December 23, 2012, 7:07 AM — Facebook last week announced a trial that could let paid advertisers directly message users' in-boxes, which have traditionally been held for messages from friends.
The move is seen as the latest effort by the company to monetize its hugely popular social network, which now includes more than 1 billion active monthly users globally.
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The news is part of a broader set of changes Facebook made to its messaging platform today, including new privacy settings. Users can now choose from two message settings, basic or strict. In the basic settings, friends, friends of friends and Android Messenger users who do not have a Facebook account can message users to their in-box. A "strict" allows the user to select who they can receive a message from.
Facebook's messages are broken into two categories, the in-box and an "other" folder. The messaging platform is designed to "get the most relevant messages into your in-box and put less relevant messages into your other folder." Facebook uses algorithms to determine relevance and where the message should be placed, for example, whether the sender is a friend, friend of a friend, or spammer.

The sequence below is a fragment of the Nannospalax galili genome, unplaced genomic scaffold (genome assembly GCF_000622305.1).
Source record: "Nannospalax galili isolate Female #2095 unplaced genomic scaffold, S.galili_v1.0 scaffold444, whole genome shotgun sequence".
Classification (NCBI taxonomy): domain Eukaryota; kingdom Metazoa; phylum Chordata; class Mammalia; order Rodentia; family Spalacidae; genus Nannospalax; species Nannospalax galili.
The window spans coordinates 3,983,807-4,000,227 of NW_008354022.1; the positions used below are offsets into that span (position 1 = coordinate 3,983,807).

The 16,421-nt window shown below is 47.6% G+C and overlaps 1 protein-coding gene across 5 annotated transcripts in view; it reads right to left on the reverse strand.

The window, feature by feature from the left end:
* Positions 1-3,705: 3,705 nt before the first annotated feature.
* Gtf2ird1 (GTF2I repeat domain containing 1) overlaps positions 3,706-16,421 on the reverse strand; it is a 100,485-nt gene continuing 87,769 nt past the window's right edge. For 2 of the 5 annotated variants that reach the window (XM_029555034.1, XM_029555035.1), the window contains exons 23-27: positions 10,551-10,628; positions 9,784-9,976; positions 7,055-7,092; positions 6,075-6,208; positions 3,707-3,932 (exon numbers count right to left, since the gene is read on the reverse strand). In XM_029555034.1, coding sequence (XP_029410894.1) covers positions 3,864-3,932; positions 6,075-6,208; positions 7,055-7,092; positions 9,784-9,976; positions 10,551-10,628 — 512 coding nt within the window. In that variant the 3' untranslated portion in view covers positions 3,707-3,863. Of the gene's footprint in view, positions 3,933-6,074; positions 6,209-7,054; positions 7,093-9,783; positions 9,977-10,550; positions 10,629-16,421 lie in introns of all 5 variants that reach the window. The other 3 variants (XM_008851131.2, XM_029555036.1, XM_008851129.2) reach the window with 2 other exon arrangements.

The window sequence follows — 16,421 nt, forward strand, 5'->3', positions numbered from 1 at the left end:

With the introduction of paid messages though, people who are not in any way connected to a user's social network can pay to send a message to someone. "Today we're starting a small experiment to test the usefulness of economic signals to determine relevance," Facebook says. "Several commentators and researchers have noted that imposing a financial cost on the sender may be the most effective way to discourage unwanted messages and facilitate delivery of messages that are relevant and useful.